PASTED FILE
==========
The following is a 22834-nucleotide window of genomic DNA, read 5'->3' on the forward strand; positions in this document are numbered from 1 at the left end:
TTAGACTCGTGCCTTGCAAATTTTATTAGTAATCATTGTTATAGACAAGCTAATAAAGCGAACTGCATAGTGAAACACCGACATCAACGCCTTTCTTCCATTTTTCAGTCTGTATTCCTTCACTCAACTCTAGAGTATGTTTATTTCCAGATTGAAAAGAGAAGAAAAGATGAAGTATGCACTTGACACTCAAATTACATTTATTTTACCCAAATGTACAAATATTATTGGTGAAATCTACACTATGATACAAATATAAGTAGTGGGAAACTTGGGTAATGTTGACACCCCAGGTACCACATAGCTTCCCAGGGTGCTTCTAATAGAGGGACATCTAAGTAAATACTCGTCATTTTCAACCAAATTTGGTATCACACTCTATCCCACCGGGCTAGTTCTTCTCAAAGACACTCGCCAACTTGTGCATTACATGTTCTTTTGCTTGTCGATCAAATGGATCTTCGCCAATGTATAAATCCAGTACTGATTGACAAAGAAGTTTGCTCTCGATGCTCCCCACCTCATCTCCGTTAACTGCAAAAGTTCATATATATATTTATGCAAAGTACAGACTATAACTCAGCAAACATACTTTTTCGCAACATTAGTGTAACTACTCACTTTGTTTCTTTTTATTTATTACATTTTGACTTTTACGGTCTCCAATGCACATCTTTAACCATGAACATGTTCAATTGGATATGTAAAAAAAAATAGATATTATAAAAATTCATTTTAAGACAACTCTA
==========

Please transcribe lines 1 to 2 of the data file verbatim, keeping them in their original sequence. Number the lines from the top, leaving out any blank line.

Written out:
The following is a 22834-nucleotide window of genomic DNA, read 5'->3' on the forward strand; positions in this document are numbered from 1 at the left end:
TTAGACTCGTGCCTTGCAAATTTTATTAGTAATCATTGTTATAGACAAGCTAATAAAGCGAACTGCATAGTGAAACACCGACATCAACGCCTTTCTTCCATTTTTCAGTCTGTATTCCTTCACTCAACTCTAGAGTATGTTTATTTCCAGATTGAAAAGAGAAGAAAAGATGAAGTATGCACTTGACACTCAAATTACATTTATTTTACCCAAATGTACAAATATTATTGGTGAAATCTACACTATGATACAAATATAAGTAGTGGGAAACTTGGGTAATGTTGACACCCCAGGTACCACATAGCTTCCCAGGGTGCTTCTAATAGAGGGACATCTAAGTAAATACTCGTCATTTTCAACCAAATTTGGTATCACACTCTATCCCACCGGGCTAGTTCTTCTCAAAGACACTCGCCAACTTGTGCATTACATGTTCTTTTGCTTGTCGATCAAATGGATCTTCGCCAATGTATAAATCCAGTACTGATTGACAAAGAAGTTTGCTCTCGATGCTCCCCACCTCATCTCCGTTAACTGCAAAAGTTCATATATATATTTATGCAAAGTACAGACTATAACTCAGCAAACATACTTTTTCGCAACATTAGTGTAACTACTCACTTTGTTTCTTTTTATTTATTACATTTTGACTTTTACGGTCTCCAATGCACATCTTTAACCATGAACATGTTCAATTGGATATGTAAAAAAAAATAGATATTATAAAAATTCATTTTAAGACAACTCTA